The deregulatory financial reforms of the Hawke/Keating government from 1983 that saw the globalisation of the Australian economy helped to advance the speculative boom that occurred in the late 1980s. In Adelaide, insurance companies, superannuation funds and government financial institutions joined large development companies and individual developers in property investment even before the major share market downturn of 1987, and more intensely thereafter.
The South Australian state government promoted the ASER project in North Terrace, the State Bank Centre in Currie St and the REMM-Myer project at Rundle Mall to encourage economic growth, create employment, increase revenue and modernise the CBD.
The boom was finance driven, and it ended by 1991 primarily because of an oversupply of office space that lowered property values and secondarily because of rising interest rates and foreclosures as speculators defaulted. The financial excesses of the 1980s reached such a scale that the 1990 recession was inevitable. monetary policy responded to the overheating of the economy and the asset price boom of 1988 and 1989. In the event, the cash rate reached 18 per cent in the second half of 1989, the mortgage rate 17 per cent, and many loans to businesses well in excess of 20 per cent.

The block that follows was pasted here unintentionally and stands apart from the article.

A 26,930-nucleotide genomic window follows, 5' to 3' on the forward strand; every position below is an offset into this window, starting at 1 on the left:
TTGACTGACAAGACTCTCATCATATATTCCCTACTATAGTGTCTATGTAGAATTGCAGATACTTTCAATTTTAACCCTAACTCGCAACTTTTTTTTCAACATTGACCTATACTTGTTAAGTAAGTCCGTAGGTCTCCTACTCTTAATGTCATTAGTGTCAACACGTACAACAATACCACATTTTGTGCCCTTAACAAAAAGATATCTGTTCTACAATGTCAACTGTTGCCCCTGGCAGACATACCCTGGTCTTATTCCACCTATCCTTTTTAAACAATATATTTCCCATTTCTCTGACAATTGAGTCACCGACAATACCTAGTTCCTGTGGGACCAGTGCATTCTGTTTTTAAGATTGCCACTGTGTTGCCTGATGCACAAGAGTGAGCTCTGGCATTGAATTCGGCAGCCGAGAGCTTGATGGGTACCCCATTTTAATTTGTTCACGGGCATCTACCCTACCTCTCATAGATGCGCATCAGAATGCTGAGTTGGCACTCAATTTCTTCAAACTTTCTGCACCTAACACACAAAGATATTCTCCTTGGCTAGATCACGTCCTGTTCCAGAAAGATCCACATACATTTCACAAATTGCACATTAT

A number of financial institutions failed. These included the State Bank of Victoria, the State Bank of South Australia, the largest credit union (the Teachers Credit Union of Western Australia), the second-largest building society (Pyramid Building Society), several merchant banks, a mortgage trust, and a friendly society. The damage was not confined to the financial sector, as businesses and households cut spending and unemployment rose.
It was a period of disruption and economic distress, especially in South Australia, which remained saddled with the impact of a decade spent trying to restore its finances. It became the “rust belt” state that was trapped alongside Tasmania as a mendicant state within the federation. People left the state heading east, particularly to Queensland.